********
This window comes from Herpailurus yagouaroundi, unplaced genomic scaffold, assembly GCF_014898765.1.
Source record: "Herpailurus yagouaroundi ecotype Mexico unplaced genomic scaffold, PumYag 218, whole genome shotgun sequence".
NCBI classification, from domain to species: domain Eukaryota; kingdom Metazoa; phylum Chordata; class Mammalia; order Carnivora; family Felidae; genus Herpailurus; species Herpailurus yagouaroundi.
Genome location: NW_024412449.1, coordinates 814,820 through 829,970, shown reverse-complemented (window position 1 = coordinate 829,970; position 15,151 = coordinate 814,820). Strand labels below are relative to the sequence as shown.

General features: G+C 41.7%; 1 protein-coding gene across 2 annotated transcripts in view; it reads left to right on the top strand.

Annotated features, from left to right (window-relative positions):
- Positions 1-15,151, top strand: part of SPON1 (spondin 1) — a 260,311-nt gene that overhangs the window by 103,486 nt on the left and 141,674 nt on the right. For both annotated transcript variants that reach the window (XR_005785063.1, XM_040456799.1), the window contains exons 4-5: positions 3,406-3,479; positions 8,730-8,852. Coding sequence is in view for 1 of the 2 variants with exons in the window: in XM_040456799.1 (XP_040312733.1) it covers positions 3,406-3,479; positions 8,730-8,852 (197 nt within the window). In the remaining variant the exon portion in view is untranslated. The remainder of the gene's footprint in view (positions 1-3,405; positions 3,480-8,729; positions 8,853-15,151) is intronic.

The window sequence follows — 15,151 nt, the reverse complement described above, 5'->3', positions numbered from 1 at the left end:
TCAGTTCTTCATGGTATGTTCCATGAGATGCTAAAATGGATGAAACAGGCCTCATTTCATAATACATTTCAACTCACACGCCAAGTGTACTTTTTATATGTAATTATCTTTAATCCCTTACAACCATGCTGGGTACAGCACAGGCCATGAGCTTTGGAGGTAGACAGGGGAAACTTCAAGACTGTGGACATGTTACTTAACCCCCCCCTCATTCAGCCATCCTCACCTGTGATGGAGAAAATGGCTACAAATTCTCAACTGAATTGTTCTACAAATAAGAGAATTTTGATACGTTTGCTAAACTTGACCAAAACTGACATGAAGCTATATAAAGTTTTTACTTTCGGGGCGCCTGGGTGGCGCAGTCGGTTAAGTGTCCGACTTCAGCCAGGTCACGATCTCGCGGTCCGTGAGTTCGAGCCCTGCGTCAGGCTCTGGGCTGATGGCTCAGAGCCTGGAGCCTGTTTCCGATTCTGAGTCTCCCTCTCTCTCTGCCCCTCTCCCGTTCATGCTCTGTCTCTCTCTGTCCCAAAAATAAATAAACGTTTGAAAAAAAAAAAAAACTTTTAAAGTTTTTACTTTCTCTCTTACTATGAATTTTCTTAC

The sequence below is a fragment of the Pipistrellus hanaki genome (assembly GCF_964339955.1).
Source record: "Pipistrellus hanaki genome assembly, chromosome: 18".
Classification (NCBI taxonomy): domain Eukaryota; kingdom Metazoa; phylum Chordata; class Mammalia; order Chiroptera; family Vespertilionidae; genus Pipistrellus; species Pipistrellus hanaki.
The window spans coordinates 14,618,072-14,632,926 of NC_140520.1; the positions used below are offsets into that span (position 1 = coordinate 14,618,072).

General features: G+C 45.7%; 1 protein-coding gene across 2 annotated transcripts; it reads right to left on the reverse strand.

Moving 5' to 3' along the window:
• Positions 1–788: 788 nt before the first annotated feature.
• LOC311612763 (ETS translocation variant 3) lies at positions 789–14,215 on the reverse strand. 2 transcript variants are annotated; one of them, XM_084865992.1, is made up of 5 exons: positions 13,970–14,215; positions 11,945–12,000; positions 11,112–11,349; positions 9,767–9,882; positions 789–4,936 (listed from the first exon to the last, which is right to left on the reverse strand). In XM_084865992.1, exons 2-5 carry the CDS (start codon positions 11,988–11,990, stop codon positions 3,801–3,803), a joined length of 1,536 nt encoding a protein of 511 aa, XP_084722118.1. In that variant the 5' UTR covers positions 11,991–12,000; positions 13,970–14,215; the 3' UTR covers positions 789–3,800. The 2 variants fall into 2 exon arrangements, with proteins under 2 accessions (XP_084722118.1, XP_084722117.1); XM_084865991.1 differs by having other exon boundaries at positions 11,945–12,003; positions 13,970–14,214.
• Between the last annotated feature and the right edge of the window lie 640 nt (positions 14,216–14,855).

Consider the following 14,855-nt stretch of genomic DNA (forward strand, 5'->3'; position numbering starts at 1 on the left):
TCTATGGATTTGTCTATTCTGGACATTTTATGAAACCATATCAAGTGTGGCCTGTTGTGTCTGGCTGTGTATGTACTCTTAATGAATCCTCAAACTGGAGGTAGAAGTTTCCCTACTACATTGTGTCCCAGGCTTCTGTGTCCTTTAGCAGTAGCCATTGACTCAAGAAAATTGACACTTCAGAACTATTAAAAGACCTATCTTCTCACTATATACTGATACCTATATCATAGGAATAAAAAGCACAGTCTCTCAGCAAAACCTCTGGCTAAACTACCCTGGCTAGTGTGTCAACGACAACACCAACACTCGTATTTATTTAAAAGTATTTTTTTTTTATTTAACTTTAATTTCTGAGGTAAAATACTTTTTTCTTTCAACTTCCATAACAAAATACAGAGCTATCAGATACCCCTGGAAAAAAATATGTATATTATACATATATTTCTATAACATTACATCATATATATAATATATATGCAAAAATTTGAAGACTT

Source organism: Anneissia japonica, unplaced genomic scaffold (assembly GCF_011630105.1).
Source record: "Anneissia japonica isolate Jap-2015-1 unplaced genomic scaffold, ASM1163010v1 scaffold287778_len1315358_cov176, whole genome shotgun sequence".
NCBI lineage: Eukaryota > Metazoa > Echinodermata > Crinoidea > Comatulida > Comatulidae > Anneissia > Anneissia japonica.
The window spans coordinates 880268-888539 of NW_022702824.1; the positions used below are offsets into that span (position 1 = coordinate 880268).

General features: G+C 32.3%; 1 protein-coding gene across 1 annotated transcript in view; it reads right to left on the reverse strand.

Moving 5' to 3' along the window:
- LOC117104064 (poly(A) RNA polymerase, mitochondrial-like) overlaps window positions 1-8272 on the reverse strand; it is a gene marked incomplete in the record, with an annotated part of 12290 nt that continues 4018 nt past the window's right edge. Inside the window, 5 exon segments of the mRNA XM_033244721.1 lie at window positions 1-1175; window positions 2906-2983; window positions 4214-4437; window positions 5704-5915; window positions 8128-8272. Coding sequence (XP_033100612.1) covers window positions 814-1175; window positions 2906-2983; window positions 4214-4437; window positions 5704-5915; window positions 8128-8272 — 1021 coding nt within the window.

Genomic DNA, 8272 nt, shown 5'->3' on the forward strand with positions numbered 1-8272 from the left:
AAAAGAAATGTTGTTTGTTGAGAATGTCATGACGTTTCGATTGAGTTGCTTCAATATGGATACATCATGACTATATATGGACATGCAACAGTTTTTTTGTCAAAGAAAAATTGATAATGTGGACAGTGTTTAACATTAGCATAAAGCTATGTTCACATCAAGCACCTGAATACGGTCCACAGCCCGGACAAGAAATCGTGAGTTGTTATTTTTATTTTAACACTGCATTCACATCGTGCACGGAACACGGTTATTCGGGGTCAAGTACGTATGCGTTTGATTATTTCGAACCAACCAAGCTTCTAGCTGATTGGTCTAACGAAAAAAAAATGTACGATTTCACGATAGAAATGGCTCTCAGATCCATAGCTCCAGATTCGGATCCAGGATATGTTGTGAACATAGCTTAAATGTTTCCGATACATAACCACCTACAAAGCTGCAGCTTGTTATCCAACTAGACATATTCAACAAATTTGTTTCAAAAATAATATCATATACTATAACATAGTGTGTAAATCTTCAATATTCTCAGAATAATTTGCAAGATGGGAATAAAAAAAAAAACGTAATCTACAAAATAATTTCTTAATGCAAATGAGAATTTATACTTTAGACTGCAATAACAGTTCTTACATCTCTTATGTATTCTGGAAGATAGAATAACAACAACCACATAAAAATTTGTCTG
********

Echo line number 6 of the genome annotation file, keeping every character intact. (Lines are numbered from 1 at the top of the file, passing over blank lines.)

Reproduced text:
Annotated features, from left to right (window-relative positions):